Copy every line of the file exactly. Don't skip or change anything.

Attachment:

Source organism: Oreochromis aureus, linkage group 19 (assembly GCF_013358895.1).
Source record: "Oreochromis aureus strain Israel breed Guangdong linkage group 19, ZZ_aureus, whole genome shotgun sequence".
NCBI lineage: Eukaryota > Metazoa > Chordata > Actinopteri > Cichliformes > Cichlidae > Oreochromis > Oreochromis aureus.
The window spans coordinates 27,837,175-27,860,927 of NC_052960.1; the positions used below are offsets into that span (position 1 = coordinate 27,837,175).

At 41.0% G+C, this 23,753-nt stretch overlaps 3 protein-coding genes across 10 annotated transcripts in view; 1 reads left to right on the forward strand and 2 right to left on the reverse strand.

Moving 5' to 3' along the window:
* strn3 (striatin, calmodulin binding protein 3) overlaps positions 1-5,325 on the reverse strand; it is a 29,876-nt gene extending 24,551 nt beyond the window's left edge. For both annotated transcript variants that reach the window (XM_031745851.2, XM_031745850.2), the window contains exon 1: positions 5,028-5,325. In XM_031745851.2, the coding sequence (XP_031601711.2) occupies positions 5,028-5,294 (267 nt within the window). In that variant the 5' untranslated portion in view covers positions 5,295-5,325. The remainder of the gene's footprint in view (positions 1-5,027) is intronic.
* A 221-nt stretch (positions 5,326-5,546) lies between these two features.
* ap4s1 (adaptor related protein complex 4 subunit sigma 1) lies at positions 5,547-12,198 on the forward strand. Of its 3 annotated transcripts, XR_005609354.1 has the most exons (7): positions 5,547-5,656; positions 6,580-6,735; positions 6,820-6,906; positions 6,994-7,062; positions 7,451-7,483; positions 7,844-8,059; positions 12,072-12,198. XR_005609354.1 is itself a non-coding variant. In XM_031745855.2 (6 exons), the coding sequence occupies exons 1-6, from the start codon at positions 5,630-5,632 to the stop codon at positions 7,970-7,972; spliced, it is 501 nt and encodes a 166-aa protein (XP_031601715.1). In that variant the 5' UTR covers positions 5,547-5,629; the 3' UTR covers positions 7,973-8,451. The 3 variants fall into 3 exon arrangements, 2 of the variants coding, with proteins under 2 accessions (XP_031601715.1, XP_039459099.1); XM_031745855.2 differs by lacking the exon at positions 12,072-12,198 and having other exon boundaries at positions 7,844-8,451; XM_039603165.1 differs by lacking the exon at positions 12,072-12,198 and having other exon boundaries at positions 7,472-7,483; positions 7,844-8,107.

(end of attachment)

Source organism: Oreochromis aureus, linkage group 19 (assembly GCF_013358895.1).
Source record: "Oreochromis aureus strain Israel breed Guangdong linkage group 19, ZZ_aureus, whole genome shotgun sequence".
NCBI lineage: Eukaryota > Metazoa > Chordata > Actinopteri > Cichliformes > Cichlidae > Oreochromis > Oreochromis aureus.
The window spans coordinates 27,837,175-27,860,927 of NC_052960.1; the positions used below are offsets into that span (position 1 = coordinate 27,837,175).

At 41.0% G+C, this 23,753-nt stretch overlaps 3 protein-coding genes across 10 annotated transcripts in view; 1 reads left to right on the forward strand and 2 right to left on the reverse strand.

Moving 5' to 3' along the window:
* strn3 (striatin, calmodulin binding protein 3) overlaps positions 1-5,325 on the reverse strand; it is a 29,876-nt gene extending 24,551 nt beyond the window's left edge. For both annotated transcript variants that reach the window (XM_031745851.2, XM_031745850.2), the window contains exon 1: positions 5,028-5,325. In XM_031745851.2, the coding sequence (XP_031601711.2) occupies positions 5,028-5,294 (267 nt within the window). In that variant the 5' untranslated portion in view covers positions 5,295-5,325. The remainder of the gene's footprint in view (positions 1-5,027) is intronic.
* A 221-nt stretch (positions 5,326-5,546) lies between these two features.
* ap4s1 (adaptor related protein complex 4 subunit sigma 1) lies at positions 5,547-12,198 on the forward strand. Of its 3 annotated transcripts, XR_005609354.1 has the most exons (7): positions 5,547-5,656; positions 6,580-6,735; positions 6,820-6,906; positions 6,994-7,062; positions 7,451-7,483; positions 7,844-8,059; positions 12,072-12,198. XR_005609354.1 is itself a non-coding variant. In XM_031745855.2 (6 exons), the coding sequence occupies exons 1-6, from the start codon at positions 5,630-5,632 to the stop codon at positions 7,970-7,972; spliced, it is 501 nt and encodes a 166-aa protein (XP_031601715.1). In that variant the 5' UTR covers positions 5,547-5,629; the 3' UTR covers positions 7,973-8,451. The 3 variants fall into 3 exon arrangements, 2 of the variants coding, with proteins under 2 accessions (XP_031601715.1, XP_039459099.1); XM_031745855.2 differs by lacking the exon at positions 12,072-12,198 and having other exon boundaries at positions 7,844-8,451; XM_039603165.1 differs by lacking the exon at positions 12,072-12,198 and having other exon boundaries at positions 7,472-7,483; positions 7,844-8,107.